Airbus Sees Light at the End of the Runway | Business| Economy and finance news from a German perspective | DW | 25.11.2004
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Airbus Sees Light at the End of the Runway

The Hamburg senate on Thursday brought the two sides of the Airbus Hamburg runway dispute together and brokered an agreement that would see property sold to the aviation plant for expansion purposes.


Land owners have agreed in principle to the Airbus expansion

The Hamburg senate has moved to end the stand-off between the Airbus factory at Finkenwerder near Hamburg and the local parish council over the planned extension of the aviation plant’s runway.

Ole von Beust, Hamburg's conservative mayor, announced a breakthrough on Thursday that would make the expropriation of land for the purpose of extending the runway possible. Although no final decision had been made, the senate had re-opened talks that had allowed both sides in the dispute to move closer to an agreement, with the land owners’ agreeing in principle to the sale of property needed for the construction work.

The announcement comes just a day after the latest negotiations between Airbus, the Hamburg senate and the church municipality had failed. Airbus officials had remained firm on their proposed 589 meter (644 yards) extension, which would bring the runway to a total of 3,200 meters in length, and the creation of the delivery center which would create 100 new jobs.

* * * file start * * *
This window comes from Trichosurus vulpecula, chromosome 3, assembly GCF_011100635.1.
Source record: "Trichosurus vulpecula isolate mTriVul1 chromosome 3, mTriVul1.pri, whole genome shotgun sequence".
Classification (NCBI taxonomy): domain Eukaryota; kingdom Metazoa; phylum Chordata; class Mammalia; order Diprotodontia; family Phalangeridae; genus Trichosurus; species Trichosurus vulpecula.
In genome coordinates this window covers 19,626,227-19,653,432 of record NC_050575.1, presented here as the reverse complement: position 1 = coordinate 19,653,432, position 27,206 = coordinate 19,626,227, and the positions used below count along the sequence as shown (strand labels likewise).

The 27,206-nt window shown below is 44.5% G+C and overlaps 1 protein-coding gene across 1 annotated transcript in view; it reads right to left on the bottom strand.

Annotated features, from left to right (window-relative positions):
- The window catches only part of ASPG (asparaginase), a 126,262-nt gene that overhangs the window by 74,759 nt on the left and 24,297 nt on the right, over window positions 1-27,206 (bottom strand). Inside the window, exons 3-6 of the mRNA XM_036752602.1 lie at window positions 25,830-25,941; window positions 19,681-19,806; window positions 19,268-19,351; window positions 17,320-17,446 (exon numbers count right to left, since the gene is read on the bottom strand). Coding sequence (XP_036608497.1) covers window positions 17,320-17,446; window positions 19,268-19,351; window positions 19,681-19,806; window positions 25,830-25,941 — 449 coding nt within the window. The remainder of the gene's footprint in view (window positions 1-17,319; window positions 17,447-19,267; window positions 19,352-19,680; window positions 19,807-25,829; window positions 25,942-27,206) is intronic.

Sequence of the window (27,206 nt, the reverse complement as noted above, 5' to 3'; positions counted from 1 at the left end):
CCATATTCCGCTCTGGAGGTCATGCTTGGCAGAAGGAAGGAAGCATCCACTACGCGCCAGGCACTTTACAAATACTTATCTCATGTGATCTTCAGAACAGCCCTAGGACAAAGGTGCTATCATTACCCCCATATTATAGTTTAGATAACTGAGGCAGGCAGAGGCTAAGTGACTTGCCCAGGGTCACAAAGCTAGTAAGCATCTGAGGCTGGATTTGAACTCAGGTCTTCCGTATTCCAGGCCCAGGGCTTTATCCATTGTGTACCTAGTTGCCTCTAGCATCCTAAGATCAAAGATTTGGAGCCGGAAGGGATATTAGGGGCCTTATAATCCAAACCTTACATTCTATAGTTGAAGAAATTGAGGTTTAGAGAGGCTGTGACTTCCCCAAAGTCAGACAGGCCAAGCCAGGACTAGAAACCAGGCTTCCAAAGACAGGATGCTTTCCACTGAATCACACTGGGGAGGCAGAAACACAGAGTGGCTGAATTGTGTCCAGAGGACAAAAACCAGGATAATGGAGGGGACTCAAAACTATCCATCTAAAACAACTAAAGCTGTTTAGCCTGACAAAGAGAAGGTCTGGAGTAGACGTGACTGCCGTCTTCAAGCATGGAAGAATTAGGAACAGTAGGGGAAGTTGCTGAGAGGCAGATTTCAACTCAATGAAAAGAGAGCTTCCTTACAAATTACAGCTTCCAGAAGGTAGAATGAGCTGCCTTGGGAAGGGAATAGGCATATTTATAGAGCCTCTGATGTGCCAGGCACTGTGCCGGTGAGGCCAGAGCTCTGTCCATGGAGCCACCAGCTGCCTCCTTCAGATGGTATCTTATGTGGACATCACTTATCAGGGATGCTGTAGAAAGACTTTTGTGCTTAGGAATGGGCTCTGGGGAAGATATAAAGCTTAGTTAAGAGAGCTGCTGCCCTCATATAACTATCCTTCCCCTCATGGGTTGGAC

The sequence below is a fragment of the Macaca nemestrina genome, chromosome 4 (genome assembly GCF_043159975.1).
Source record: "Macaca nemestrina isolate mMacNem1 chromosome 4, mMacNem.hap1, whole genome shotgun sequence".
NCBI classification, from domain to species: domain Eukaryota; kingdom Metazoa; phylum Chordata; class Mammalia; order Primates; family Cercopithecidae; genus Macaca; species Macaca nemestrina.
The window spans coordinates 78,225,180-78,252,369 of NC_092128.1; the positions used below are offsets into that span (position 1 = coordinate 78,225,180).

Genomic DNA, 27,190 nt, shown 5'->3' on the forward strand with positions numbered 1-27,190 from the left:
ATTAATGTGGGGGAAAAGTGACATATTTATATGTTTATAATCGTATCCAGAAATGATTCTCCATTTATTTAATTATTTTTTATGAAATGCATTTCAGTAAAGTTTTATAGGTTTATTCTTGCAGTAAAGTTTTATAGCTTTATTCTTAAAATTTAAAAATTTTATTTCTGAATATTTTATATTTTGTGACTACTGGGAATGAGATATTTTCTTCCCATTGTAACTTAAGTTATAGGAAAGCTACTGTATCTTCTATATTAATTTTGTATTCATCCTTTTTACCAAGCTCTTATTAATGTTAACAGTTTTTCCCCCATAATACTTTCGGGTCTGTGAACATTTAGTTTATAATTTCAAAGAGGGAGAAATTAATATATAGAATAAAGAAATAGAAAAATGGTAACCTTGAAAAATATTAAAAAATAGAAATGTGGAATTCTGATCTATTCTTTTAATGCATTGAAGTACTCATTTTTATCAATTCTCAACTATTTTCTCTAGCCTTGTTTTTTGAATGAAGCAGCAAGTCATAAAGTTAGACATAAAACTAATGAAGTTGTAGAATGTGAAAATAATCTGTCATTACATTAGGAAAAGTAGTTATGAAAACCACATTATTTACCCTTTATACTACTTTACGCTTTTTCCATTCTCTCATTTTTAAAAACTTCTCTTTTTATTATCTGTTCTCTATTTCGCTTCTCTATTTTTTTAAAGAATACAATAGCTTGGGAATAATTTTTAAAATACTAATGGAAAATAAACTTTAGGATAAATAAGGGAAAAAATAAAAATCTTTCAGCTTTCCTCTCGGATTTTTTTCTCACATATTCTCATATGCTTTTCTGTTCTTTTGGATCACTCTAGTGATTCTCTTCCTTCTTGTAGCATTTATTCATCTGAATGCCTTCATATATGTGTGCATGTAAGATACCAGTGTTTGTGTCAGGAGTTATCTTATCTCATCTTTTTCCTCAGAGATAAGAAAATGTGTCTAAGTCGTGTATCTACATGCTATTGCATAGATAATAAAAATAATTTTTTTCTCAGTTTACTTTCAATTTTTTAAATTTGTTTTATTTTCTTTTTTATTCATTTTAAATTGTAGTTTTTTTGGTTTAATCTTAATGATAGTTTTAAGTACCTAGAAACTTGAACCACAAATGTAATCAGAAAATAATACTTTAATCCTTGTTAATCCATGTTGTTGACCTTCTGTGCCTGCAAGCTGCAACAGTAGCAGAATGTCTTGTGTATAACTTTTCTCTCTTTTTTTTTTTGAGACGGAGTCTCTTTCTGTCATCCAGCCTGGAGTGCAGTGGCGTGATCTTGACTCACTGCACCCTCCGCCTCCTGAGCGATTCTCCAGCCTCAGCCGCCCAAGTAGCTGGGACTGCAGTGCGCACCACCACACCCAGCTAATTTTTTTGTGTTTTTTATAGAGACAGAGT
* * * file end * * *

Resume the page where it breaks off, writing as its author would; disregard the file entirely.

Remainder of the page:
The senate took this into consideration along with the fact that without the new facilities and extended runway, the Hamburg plant could potentially lose the Airbus contract and put 2,500 to 4,000 jobs in peril.

Expansion dates pencilled in

The landowners’ agreement to sell in principle will pave the way for the runway extension and delivery center construction to begin in 2006 with a completion date pencilled in for 2007. The new A380 super-jumbos will be temporarily prepared for delivery at the Airbus plant in Toulouse, France, until Hamburg is up to spec.

The proposal to lengthen the existing runway had run into serious and stubborn opposition from the local parish council of the municipality of Neuenfelde, which resolutely refused to sell any of its land to accommodate the extension. Initial arbitration discussions between the parties had failed and the church leaders had made it clear that negotiations were over.

The row revolved around an increase of tarmac which would encroach on fruit plantations and the outer limits of the community. For the new A380s to arrive from their main production center in Toulouse and leave from the German factory on the boundaries of the hanseatic town, this extension was seen as one of paramount importance. Without it, the Airbus plant would have been threatened with huge losses.

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